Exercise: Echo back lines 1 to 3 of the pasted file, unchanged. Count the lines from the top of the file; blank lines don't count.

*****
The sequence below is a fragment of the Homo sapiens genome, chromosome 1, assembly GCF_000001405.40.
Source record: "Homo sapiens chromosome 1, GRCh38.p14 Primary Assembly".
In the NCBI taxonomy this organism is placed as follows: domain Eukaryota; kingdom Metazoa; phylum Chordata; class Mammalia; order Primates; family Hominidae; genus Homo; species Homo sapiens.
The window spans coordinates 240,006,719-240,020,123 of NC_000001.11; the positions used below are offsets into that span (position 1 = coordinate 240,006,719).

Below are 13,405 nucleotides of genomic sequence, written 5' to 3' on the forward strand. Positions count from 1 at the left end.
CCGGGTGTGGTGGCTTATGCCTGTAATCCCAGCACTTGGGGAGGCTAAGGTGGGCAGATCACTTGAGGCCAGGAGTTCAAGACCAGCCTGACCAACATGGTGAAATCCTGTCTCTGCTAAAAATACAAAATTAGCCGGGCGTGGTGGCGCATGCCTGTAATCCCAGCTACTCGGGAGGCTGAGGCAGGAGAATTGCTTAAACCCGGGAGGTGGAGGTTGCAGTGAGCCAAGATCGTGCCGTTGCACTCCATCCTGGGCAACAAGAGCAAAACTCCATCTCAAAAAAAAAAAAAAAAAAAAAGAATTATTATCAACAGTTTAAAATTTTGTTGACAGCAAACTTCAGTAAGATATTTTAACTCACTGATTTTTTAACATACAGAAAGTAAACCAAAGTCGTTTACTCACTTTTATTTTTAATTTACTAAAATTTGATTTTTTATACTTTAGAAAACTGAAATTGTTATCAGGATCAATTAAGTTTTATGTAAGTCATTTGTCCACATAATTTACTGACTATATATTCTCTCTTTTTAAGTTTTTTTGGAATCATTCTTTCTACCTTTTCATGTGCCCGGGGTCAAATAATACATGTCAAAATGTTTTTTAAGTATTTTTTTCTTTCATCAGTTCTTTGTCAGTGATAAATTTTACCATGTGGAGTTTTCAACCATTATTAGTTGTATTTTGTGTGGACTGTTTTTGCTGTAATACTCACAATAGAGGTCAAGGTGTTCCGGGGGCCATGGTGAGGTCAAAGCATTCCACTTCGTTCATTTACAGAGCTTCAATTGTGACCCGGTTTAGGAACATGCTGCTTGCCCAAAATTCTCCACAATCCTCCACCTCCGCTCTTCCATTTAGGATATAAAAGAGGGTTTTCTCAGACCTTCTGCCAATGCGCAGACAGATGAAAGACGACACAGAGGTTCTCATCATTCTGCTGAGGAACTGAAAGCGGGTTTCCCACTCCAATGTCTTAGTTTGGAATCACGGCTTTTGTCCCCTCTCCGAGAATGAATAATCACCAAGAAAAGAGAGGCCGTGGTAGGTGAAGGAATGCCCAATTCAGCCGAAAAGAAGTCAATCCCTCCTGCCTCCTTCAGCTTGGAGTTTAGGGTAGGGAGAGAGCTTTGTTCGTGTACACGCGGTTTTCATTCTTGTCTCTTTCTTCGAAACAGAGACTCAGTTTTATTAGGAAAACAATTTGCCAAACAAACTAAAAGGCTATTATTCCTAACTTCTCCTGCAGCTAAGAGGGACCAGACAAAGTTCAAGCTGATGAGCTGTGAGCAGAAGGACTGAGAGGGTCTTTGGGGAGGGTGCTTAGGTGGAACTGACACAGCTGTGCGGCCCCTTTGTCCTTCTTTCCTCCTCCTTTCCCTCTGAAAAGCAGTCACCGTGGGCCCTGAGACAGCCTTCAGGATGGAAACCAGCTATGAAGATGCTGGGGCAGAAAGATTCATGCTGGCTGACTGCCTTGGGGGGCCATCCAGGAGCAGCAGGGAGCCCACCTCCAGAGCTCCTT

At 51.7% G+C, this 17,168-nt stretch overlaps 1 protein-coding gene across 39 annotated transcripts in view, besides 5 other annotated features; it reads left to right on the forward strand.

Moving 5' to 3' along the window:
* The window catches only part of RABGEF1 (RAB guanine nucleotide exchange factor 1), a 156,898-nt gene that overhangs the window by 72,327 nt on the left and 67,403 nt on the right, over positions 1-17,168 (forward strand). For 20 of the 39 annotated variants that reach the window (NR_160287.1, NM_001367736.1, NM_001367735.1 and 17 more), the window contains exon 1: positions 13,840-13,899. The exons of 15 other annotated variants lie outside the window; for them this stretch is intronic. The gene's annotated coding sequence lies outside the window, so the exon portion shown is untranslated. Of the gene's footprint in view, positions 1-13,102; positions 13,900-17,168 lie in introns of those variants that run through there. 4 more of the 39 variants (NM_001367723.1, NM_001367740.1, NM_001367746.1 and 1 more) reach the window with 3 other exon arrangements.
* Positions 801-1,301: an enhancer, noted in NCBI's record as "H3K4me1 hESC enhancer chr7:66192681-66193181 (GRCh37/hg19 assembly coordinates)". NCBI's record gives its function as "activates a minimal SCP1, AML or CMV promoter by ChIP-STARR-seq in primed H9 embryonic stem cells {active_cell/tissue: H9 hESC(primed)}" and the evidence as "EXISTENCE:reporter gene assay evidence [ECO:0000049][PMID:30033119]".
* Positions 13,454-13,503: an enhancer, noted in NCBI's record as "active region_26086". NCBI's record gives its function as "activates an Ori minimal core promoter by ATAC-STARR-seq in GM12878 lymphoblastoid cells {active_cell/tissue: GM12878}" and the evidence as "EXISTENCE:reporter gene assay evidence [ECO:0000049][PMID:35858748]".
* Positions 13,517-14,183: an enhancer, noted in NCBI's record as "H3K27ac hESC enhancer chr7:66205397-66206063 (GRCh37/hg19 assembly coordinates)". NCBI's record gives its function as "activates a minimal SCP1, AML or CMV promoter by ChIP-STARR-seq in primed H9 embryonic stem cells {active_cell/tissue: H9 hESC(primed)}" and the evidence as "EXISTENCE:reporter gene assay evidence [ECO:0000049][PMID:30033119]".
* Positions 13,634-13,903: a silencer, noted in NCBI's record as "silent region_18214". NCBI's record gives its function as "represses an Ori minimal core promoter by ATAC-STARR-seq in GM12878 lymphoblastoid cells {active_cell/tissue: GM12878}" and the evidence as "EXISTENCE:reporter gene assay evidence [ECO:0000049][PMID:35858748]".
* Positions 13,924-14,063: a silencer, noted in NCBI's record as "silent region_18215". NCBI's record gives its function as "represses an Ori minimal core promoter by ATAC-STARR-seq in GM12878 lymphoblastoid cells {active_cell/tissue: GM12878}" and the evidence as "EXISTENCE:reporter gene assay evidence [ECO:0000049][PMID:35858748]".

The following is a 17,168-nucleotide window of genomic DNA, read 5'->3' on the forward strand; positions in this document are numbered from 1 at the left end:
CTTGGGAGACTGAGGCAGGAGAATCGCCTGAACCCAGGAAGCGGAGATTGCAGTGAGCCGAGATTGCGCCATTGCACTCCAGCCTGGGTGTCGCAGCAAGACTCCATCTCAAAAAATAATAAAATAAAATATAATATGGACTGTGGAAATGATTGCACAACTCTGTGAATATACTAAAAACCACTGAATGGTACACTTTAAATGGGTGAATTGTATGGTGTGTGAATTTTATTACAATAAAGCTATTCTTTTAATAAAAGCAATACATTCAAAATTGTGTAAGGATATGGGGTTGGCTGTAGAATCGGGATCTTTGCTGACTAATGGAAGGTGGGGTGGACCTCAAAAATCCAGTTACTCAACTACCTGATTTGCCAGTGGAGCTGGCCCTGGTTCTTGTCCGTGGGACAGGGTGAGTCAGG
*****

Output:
The sequence below is a fragment of the Homo sapiens genome, chromosome 1, assembly GCF_000001405.40.
Source record: "Homo sapiens chromosome 1, GRCh38.p14 Primary Assembly".
In the NCBI taxonomy this organism is placed as follows: domain Eukaryota; kingdom Metazoa; phylum Chordata; class Mammalia; order Primates; family Hominidae; genus Homo; species Homo sapiens.